It is making me fearless. What can I lose that I wouldn't readily give up?

Example, Tuesday night I was sick, sagging on my feet. I should have gone home to soup and bed, but I stayed out a little too late at a very dead milonga because it was so much more important than work the next day. For those minutes on the dance floor, which may have been minutes and may have been hours, I don't remember breathing. As if there had been no need.

The high of being nothing but your own feet, someone else's arms and the beat of the bandoneon, it's unparalleled. On stage you lose the connection to your own body; you can look down at your hands and hardly recognize them. In tango you lose yourself by degrees, yet nothing steps in from the wings to fill the void; your body stays your own, only empty. It's the inexplicable freedom of being simultaneously tied—glued, chained—to someone's frame and absolutely alone. To be moving only as he moves, but not to know who began the movement.

Someday this will no longer be a surprise. The state will not be severed by my missteps or mistakes. I will not slip out of it by losing my axis. I can hardly wait for the day I can stop thinking entirely, stop having to remind myself to shift my weight, to follow his chest, to take even steps, to stay straight, to be light. But of course the shock itself of those rare moments alighting is almost enough—in these embryonic stages—to make me chuck everything to chase another ludicrous dream. What the hell am I going to do when I get good at this?**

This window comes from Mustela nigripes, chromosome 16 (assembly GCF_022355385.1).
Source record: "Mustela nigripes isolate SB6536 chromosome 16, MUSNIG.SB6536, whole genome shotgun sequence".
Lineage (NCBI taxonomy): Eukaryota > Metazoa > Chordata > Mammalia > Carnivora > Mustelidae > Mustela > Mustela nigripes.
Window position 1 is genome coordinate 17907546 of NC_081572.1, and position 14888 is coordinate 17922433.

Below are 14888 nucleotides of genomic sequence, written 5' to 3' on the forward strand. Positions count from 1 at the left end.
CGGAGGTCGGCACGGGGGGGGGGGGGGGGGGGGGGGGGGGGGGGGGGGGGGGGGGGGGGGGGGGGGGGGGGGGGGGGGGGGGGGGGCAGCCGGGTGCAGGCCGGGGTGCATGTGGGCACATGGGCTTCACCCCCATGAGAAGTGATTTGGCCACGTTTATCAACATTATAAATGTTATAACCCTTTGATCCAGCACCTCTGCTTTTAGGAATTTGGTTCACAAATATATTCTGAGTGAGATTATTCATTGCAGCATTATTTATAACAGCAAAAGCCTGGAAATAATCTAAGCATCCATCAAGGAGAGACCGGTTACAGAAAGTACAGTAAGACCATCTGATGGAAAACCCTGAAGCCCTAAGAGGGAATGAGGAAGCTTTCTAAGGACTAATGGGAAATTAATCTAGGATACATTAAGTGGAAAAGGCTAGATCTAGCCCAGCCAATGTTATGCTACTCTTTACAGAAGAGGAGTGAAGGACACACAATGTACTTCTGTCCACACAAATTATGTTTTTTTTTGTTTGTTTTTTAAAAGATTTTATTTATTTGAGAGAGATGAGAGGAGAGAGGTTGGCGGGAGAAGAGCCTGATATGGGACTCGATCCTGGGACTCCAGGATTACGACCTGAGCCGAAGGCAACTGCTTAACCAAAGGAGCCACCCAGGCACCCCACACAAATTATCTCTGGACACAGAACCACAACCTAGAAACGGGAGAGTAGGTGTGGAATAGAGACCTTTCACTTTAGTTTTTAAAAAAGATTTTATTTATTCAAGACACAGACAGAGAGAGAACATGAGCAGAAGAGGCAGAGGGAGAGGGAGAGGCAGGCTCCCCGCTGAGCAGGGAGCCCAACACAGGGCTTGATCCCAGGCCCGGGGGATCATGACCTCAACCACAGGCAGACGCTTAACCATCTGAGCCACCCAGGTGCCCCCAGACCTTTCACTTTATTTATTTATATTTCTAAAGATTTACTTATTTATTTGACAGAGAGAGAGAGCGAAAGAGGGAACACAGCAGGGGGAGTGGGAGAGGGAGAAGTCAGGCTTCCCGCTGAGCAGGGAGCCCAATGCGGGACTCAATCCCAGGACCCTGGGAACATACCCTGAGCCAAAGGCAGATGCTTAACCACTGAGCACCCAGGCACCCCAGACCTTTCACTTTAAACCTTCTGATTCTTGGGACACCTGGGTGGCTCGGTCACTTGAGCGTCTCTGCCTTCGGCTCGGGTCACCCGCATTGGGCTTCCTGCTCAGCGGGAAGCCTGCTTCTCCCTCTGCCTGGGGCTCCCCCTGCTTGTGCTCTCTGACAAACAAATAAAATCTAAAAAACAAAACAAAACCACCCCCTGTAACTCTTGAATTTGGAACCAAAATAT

All I know is I've lost track of what I want—unless wanting is to drift.

I look at the bones of pirates past, littered across the trail before me—in each impossible direction—and do not doubt that I will fare any differently. But wouldn't you rather die that way, starving and wearily searching for X, than work your whole life at a job you merely tolerate, stashing minor ducats into a 401K that one day just disappears? I could have played it safe. I didn't. Not only is it likely to be too late for me to change course, I'm not sure I could. The point being, I don't care. Right now it's enough to be alive.